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Hysterosonogram (HSN) or Sonohsterogram (SHG)

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This procedure is known by a few names: Hysterogsonogram (HSN) or sonohysterography (SHG) is a procedure to evaluate the uterus and the shape of the uterine cavity. SHG uses ultrasound and sterile fluid to show the uterus and endometrial (uterine lining) cavity. The ovaries are also seen at the time of SHG. The purpose is to detect any abnormalities. The HSN provides the best imaging of the contour of the uterine cavity.  It is an ultrasound where fluid is injected into the uterus.  The test is usually scheduled between cycle days 5-11.  If you are on birth control pills, this test may be completed any time.  The HSN evaluates the uterine cavity and can also, sometimes, check the patency of the fallopian tubes. This test is performed at our Chicago office location.  At this appointment, you will also have a physical exam if not already completed at a previous appointment.

WHY IS SHG PERFORMED?

o   HSN can be done to investigate conditions such as abnormal uterine bleeding, infertility, and recurrent miscarriage. HSN can also be performed to see the structure of the uterus.

o   This may be done in women with congenital abnormalities (birth defects) of the uterus, before and after surgery on the uterus, or to detect problems that appear later in life such as polyps or suspected scar tissue inside the uterus.

o   HSN may also help check uterine abnormalities found during a routine ultrasound.

o   HSN should not be performed in women who are pregnant or who are suspected to be pregnant. SHG should also not be performed in women with an active pelvic infection.

 

HOW IS HSN PERFORMED?

o   HSN is usually done after the menstrual period finishes. In women not menstruating (such as those on medications suppressing the menstrual cycle, post- menopausal women, etc.), it may be done at any time.

o   The procedure begins with an ultrasound examination using a probe placed in the vagina.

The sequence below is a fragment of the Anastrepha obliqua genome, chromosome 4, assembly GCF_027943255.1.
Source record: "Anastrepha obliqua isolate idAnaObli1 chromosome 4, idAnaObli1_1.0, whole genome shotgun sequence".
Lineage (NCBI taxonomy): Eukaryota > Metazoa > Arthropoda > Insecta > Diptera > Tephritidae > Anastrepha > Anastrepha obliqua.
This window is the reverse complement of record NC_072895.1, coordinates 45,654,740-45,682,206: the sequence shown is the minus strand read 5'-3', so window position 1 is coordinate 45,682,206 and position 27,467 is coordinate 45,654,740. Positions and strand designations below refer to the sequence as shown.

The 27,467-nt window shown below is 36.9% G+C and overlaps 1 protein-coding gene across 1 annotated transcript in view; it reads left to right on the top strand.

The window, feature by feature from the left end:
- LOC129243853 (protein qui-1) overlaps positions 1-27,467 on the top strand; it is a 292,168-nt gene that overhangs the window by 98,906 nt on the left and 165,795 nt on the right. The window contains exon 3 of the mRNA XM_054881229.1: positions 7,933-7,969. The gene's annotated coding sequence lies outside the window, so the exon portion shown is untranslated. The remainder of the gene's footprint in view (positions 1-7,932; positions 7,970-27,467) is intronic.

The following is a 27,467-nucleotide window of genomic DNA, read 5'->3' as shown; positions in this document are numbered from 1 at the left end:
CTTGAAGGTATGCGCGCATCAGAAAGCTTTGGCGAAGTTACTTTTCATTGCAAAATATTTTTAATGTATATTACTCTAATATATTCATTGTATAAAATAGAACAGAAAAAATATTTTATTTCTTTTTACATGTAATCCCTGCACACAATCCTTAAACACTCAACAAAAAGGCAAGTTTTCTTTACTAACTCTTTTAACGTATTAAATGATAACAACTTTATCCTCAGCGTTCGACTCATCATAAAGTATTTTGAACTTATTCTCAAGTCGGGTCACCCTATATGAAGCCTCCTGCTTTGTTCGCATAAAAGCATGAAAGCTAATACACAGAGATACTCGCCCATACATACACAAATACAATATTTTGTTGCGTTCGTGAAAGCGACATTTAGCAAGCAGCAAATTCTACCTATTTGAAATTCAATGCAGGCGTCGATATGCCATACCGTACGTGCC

o   Next, a speculum is introduced and a narrow catheter is placed in the vagina, through the cervix, and into the uterine cavity. The ultrasound examination is continued while sterile saline (salt water) is put into the uterus.

o   The saline solution fills the uterus, helping to outline the uterine walls and cavity. This shows abnormalities such as fibroids, polyps, or scar tissue inside the uterus

 WHAT ARE THE RISKS AND COMPLICATIONS?

o   HSN is a very safe procedure and usually is performed without incident. Serious complications are rare. The most common serious complication with SHG is pelvic nfection. However, this occurs less than 1% of the time and usually occurs when a woman also has a block or infection of the fallopian tubes.

o   HSN may also cause cramping, spotting, and vaginal discharge. Some women have cramping for several hours after the procedure. It is often recommended   to take a medication such as ibuprofen before this test. Some doctors may also prescribe stronger pain medication and/or antibiotics before the procedure. You should call your doctor if you experience pain or fever in the 1–2 days after the SHG.

 Your physician will determine the best test(s)for you based on your medical history.  Some patients who completed an HSG will also need an HSN based on the results of the HSG.  Small irregularities that may not be identified by the HSG can be detected by this evaluation.  By the same token, some patients who completed an HSN will also require an HSG if there are unanswered questions regarding the fallopian tubes.  As you complete either test, your physician will share the results with you and let you know if more testing is recommended.